Start of the Battle of the Somme
Expected to be a decisive battle and a clear victory for the Allies, the Somme started with a seven-day artillery bombardment. It was the largest ever seen and was intended to destroy the enemy guns, to allow the troops to march across No Mans Land to take the German trenches.
A blunder had revealed the plan to the Germans, who had moved their guns and men to safety. As the British soldiers came over the top at dawn on 1 July 1916, they were cut down by German machine gun fire.
The battle lasted until 19 November 1916. The Allies gained 7 miles of ground, at a cost of 620,000 casualties killed and wounded. The defenders fought hard and the German Second Army also suffered heavy casualties of 500,000 by the end of the battle.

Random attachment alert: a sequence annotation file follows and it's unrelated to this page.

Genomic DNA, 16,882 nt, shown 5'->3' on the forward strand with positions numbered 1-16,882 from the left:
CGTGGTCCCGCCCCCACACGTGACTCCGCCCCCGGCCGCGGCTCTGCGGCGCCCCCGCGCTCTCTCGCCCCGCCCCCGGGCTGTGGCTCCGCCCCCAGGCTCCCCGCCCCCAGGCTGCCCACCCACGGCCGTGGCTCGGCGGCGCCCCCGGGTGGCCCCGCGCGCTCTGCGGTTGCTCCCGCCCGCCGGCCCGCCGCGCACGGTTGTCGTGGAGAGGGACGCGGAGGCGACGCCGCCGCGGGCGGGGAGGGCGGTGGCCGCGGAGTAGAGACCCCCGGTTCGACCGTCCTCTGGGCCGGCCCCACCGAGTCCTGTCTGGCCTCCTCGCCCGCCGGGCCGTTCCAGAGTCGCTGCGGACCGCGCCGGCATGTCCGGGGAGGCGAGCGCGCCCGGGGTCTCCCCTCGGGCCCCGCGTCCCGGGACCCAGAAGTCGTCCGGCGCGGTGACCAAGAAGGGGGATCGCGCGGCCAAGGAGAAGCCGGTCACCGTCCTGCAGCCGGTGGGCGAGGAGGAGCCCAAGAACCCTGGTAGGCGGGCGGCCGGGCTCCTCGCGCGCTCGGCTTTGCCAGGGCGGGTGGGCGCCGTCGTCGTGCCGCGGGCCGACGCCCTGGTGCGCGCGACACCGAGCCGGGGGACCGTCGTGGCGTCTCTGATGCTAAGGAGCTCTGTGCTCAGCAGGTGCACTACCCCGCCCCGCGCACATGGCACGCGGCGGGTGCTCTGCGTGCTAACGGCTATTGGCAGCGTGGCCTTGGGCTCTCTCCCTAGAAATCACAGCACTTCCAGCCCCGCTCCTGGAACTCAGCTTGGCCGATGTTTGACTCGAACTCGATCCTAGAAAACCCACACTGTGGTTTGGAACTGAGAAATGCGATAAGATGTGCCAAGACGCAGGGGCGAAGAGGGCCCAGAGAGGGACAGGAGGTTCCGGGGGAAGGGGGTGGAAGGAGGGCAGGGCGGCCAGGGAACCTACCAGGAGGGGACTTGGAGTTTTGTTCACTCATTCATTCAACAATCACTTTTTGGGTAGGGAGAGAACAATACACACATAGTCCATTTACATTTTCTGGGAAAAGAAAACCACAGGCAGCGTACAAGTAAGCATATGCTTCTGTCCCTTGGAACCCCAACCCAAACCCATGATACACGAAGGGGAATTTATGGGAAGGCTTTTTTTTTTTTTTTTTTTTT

The church of St John the Divine, Kew Road keeps a wooden cross which once stood over the grave of Norman Woodgate Joseph Blows. His family lived in St Mary’s Grove, Richmond, and Norman was baptised at St John’s. He was killed in action 1 July 1916, aged 21. Wooden crosses recording name, rank, number and regiment were erected at burial sites before being replaced by the permanent Portland stone gravestones when war cemeteries were established in the 1920s and 30s. There are fewer than 300 known survivals of these crosses and only 9 in the London area. The wooden crosses were usually repatriated to the next of kin and Joseph’s parents presented his to the church. The cross was displayed as part of the Museum of Richmond Richmond at Home and at War exhibition.